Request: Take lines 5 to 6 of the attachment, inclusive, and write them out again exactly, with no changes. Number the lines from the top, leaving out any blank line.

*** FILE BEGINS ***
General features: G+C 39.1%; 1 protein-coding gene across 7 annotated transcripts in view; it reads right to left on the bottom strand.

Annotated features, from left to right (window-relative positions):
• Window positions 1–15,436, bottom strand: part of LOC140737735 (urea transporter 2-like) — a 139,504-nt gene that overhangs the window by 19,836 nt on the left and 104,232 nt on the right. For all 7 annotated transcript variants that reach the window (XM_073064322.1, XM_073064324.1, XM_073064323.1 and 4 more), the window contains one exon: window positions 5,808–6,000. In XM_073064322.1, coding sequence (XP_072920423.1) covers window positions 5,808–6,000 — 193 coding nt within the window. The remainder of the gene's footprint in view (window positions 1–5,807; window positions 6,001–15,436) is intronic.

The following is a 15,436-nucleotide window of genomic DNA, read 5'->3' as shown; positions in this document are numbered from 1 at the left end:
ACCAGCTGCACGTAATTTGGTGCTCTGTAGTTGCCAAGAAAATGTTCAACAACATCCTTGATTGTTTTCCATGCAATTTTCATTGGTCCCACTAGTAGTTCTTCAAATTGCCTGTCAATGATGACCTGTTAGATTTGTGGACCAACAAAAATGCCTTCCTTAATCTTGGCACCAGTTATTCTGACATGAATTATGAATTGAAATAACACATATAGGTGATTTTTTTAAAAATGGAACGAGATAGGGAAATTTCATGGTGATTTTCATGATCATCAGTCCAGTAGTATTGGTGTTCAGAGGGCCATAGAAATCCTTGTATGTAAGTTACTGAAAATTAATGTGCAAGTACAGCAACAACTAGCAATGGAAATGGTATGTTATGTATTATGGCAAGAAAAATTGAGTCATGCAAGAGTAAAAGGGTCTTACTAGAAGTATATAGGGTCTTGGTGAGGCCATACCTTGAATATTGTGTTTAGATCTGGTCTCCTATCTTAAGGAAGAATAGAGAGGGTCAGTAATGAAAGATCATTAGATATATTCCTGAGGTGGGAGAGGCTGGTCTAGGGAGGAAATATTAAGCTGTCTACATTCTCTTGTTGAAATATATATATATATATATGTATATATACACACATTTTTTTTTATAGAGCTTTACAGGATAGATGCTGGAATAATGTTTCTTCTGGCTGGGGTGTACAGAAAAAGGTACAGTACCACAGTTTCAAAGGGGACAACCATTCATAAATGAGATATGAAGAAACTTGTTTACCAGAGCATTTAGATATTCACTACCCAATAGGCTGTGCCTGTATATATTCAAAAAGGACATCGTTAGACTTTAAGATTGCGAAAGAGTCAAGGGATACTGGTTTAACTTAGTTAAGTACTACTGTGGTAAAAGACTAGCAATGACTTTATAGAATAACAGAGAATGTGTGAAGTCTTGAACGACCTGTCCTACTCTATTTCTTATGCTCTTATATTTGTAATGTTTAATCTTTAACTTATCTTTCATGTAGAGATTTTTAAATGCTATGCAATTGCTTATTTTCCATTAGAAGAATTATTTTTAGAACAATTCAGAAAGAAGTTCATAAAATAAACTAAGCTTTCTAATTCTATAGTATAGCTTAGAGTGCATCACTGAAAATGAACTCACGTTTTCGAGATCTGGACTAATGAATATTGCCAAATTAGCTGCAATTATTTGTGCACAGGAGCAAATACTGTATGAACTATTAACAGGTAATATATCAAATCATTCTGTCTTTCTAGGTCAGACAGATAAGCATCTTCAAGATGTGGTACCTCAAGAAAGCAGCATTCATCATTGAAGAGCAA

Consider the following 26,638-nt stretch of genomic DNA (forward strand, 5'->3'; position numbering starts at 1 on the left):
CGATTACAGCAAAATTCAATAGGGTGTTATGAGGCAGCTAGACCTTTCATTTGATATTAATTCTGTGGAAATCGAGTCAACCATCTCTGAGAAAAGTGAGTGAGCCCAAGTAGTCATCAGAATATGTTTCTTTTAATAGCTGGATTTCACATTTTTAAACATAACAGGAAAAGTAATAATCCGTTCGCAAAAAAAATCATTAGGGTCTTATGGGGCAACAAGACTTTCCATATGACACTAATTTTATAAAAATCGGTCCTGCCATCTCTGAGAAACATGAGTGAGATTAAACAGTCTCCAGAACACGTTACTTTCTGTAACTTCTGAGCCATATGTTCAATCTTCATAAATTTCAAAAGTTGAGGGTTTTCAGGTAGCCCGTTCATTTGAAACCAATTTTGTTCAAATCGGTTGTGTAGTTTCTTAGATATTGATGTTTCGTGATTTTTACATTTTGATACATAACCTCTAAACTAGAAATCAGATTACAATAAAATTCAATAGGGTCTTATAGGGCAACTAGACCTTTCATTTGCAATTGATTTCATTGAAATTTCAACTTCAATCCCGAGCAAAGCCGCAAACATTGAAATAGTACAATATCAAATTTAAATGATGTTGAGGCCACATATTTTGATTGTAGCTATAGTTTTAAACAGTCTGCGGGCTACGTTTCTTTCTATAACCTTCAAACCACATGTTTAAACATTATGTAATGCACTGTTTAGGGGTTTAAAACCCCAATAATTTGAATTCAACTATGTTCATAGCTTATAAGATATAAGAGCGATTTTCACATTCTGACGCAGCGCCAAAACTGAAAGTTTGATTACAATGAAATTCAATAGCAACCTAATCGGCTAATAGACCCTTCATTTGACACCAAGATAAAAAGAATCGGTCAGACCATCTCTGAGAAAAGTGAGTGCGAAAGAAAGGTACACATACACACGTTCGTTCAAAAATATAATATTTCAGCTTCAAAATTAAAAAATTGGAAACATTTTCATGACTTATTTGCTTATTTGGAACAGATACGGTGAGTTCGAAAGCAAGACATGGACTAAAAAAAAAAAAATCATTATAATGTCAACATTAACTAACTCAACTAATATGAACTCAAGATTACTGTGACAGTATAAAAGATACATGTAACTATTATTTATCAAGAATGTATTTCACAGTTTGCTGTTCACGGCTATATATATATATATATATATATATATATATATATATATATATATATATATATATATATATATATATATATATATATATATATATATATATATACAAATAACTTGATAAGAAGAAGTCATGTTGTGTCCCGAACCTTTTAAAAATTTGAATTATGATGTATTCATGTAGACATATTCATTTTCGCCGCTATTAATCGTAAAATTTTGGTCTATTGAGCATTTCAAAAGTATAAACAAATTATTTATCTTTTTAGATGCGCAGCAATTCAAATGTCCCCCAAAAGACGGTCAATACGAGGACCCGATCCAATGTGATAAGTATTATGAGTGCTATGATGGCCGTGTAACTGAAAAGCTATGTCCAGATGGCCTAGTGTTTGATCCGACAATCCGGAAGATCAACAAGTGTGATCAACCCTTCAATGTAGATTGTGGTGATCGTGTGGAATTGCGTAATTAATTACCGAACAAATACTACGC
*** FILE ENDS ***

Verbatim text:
ACCAGCTGCACGTAATTTGGTGCTCTGTAGTTGCCAAGAAAATGTTCAACAACATCCTTGATTGTTTTCCATGCAATTTTCATTGGTCCCACTAGTAGTTCTTCAAATTGCCTGTCAATGATGACCTGTTAGATTTGTGGACCAACAAAAATGCCTTCCTTAATCTTGGCACCAGTTATTCTGACATGAATTATGAATTGAAATAACACATATAGGTGATTTTTTTAAAAATGGAACGAGATAGGGAAATTTCATGGTGATTTTCATGATCATCAGTCCAGTAGTATTGGTGTTCAGAGGGCCATAGAAATCCTTGTATGTAAGTTACTGAAAATTAATGTGCAAGTACAGCAACAACTAGCAATGGAAATGGTATGTTATGTATTATGGCAAGAAAAATTGAGTCATGCAAGAGTAAAAGGGTCTTACTAGAAGTATATAGGGTCTTGGTGAGGCCATACCTTGAATATTGTGTTTAGATCTGGTCTCCTATCTTAAGGAAGAATAGAGAGGGTCAGTAATGAAAGATCATTAGATATATTCCTGAGGTGGGAGAGGCTGGTCTAGGGAGGAAATATTAAGCTGTCTACATTCTCTTGTTGAAATATATATATATATATATGTATATATACACACATTTTTTTTTATAGAGCTTTACAGGATAGATGCTGGAATAATGTTTCTTCTGGCTGGGGTGTACAGAAAAAGGTACAGTACCACAGTTTCAAAGGGGACAACCATTCATAAATGAGATATGAAGAAACTTGTTTACCAGAGCATTTAGATATTCACTACCCAATAGGCTGTGCCTGTATATATTCAAAAAGGACATCGTTAGACTTTAAGATTGCGAAAGAGTCAAGGGATACTGGTTTAACTTAGTTAAGTACTACTGTGGTAAAAGACTAGCAATGACTTTATAGAATAACAGAGAATGTGTGAAGTCTTGAACGACCTGTCCTACTCTATTTCTTATGCTCTTATATTTGTAATGTTTAATCTTTAACTTATCTTTCATGTAGAGATTTTTAAATGCTATGCAATTGCTTATTTTCCATTAGAAGAATTATTTTTAGAACAATTCAGAAAGAAGTTCATAAAATAAACTAAGCTTTCTAATTCTATAGTATAGCTTAGAGTGCATCACTGAAAATGAACTCACGTTTTCGAGATCTGGACTAATGAATATTGCCAAATTAGCTGCAATTATTTGTGCACAGGAGCAAATACTGTATGAACTATTAACAGGTAATATATCAAATCATTCTGTCTTTCTAGGTCAGACAGATAAGCATCTTCAAGATGTGGTACCTCAAGAAAGCAGCATTCATCATTGAAGAGCAA

Consider the following 26,638-nt stretch of genomic DNA (forward strand, 5'->3'; position numbering starts at 1 on the left):